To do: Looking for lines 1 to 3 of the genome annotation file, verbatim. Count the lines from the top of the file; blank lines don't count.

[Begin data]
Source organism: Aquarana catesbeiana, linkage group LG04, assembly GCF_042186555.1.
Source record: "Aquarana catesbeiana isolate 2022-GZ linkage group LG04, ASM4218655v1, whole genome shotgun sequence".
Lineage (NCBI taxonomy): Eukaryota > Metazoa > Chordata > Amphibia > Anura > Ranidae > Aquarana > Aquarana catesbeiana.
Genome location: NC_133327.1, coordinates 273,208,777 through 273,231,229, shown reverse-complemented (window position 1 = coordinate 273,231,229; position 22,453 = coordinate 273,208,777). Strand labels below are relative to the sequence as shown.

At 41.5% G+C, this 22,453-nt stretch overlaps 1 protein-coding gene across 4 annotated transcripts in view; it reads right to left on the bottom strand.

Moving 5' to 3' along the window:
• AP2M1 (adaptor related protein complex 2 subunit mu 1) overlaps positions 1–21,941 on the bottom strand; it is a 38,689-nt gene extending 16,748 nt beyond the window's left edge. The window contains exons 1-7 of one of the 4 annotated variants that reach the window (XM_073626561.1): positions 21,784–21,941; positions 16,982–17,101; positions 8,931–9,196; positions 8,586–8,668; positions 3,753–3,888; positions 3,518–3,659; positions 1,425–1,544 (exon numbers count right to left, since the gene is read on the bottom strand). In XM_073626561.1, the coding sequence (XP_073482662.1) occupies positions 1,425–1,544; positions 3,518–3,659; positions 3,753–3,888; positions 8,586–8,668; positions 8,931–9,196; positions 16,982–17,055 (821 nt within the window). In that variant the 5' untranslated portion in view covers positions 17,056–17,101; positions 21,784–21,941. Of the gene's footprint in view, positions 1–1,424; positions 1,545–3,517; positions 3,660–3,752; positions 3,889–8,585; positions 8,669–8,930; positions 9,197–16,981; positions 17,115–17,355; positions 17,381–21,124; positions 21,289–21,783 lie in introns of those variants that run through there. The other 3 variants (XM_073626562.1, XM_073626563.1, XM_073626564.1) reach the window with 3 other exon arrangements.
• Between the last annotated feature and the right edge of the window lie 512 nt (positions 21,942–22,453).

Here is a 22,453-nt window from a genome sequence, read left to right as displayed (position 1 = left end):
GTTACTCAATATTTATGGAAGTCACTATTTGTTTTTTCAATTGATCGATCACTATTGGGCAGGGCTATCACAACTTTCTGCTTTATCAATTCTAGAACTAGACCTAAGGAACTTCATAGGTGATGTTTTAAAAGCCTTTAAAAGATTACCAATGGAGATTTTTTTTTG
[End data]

Source organism: Aquarana catesbeiana, linkage group LG04, assembly GCF_042186555.1.
Source record: "Aquarana catesbeiana isolate 2022-GZ linkage group LG04, ASM4218655v1, whole genome shotgun sequence".
Lineage (NCBI taxonomy): Eukaryota > Metazoa > Chordata > Amphibia > Anura > Ranidae > Aquarana > Aquarana catesbeiana.